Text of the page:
Reid works to eliminate MTBE
Federal lawmakers want to attack Lake Tahoe’s quality from both sides.
One of the Senate’s two big men on campus these days, Harry Reid of Nevada, joined Sen. Dianne Feinstein of California in seeking ways to end the use of the controversial gasoline additive MTBE.
Reid, the ranking Democrat on the Senate Environment and Public Works Committee, introduced legislation last week that would also encourage chemical manufacturers to develop alternatives to methyl tertiory butyl ether. Federal grant money would be available for such endeavors.
MTBE, a hazardous chemical, was classified as a possible cancer-causing agent by the U.S. Environmental Protection Agency after it was added to large volumes of gasoline in California to protect air quality – particularly in smoggy areas like Sacramento.
The fuel additive has contaminated and closed at least a dozen drinking wells in the South Tahoe Public Utility District, the lake’s largest water purveyor.
“While adding MTBE to gasoline was intended to help clean the air, it also has contaminated wells, rivers and lakes,” Reid said. “MTBE contamination threatens drinking water supplies and contributes to the decline of unique natural wonders including Nevada’s own Lake Tahoe.”
Nevadans should not have to choose between clean air and water quality, Reid added Friday.
If the bill passes, MTBE would be banned from the nation’s fuel supply. The proposal also changes the Clean Air Act to ensure any future additives developed undergo testing that gauge water-quality impacts.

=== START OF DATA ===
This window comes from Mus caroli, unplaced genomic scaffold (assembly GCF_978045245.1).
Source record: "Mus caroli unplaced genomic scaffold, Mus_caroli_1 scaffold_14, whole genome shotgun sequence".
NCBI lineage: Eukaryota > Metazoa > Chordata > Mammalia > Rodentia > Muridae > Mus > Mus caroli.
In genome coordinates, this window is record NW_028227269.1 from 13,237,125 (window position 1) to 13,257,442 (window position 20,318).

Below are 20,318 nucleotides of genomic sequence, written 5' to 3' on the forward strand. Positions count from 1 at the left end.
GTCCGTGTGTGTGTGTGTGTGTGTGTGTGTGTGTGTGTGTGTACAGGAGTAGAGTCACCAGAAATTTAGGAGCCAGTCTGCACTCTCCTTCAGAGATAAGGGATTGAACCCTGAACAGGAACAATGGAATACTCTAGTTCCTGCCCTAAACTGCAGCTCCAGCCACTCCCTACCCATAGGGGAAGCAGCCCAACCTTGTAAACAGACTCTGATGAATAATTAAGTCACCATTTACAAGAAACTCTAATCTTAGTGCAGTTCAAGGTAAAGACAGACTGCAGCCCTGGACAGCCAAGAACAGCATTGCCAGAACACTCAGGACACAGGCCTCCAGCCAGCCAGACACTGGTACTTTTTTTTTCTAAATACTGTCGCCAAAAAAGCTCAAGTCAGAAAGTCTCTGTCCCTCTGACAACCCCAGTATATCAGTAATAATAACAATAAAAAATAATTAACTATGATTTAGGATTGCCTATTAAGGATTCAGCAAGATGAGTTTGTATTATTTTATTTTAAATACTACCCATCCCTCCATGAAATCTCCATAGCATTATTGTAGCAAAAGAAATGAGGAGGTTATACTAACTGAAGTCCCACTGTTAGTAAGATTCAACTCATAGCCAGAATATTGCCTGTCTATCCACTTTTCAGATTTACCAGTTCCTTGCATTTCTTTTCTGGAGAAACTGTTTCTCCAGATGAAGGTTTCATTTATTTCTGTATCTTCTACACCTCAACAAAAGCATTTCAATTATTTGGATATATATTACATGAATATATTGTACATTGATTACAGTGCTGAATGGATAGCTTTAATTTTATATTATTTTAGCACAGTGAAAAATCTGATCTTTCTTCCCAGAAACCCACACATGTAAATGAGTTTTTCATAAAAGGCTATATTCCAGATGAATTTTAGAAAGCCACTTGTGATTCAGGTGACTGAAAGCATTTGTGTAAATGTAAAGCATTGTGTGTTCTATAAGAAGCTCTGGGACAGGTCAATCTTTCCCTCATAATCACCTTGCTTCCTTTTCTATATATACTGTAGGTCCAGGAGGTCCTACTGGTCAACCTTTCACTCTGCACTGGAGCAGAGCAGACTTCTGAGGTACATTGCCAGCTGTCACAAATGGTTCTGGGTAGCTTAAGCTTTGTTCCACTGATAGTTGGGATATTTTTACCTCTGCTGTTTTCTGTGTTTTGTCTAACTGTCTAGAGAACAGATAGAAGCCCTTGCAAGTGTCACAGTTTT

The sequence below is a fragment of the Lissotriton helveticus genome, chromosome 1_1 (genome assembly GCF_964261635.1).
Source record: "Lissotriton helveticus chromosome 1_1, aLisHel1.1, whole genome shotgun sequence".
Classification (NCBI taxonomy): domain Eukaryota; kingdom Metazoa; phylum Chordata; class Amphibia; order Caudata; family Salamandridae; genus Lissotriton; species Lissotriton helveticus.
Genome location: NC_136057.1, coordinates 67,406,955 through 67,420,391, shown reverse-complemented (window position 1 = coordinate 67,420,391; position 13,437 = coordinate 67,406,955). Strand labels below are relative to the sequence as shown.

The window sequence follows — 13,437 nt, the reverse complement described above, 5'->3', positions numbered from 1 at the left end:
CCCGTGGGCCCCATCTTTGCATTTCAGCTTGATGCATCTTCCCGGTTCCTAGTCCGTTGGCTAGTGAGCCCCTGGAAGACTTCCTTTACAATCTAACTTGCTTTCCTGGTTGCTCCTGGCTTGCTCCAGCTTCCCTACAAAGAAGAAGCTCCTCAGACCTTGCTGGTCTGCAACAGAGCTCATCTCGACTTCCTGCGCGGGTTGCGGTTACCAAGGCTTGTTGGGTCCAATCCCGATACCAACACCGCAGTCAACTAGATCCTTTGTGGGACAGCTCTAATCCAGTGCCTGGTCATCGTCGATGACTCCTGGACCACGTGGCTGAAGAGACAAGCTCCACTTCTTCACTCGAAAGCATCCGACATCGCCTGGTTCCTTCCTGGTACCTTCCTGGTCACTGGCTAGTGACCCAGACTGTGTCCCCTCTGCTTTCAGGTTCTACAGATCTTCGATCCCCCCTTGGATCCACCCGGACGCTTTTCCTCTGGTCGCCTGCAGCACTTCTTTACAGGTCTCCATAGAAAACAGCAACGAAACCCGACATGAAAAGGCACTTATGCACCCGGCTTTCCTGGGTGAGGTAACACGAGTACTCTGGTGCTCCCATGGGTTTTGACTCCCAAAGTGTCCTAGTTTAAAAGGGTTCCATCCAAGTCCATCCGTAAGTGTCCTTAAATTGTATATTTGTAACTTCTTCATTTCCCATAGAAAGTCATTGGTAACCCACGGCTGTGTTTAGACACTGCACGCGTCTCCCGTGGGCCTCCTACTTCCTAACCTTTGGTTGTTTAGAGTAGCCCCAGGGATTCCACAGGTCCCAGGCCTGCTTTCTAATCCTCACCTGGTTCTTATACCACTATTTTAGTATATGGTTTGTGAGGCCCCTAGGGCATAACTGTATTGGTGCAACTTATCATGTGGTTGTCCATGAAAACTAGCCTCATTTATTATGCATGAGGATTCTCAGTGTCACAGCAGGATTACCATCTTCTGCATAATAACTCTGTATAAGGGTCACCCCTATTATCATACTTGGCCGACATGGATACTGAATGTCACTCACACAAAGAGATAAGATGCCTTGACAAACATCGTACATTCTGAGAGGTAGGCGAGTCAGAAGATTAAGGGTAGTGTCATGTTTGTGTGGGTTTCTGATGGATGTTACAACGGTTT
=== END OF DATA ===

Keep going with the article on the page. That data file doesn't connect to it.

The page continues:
Feinstein’s bill, also introduced last week, would allow the governor of a state to waive the 2 percent oxygenate content requirement for reformulated or clean-burning gasoline. This was once the purpose of using MTBE.
To no avail, the California senator has tried to get the waiver in her state for the last three years.
Two years ago, Gov. Gray Davis ordered an MTBE phaseout from all gasoline sold in California by the end of this year.
Tosco Corporation of Martinez, Calif., joined the fight by pledging to convert nearly 1,600 California stations to ethanol. The company removed the additive from its three South Shore Union 76 gasoline stations.
To Reid, the time is now to change the course of environmental law in the nation.
He feels he’ll gain the support on the Senate floor, as the Democrats will now have the advantage of setting the agenda – not reacting to it.
Reid also cites an American sentiment that demands a healthy environment.
“People who love the environment are not only Democrats,” he said, noting the bill’s combined effort with U.S. Sen. Robert Smith, a Republican from New Hampshire.
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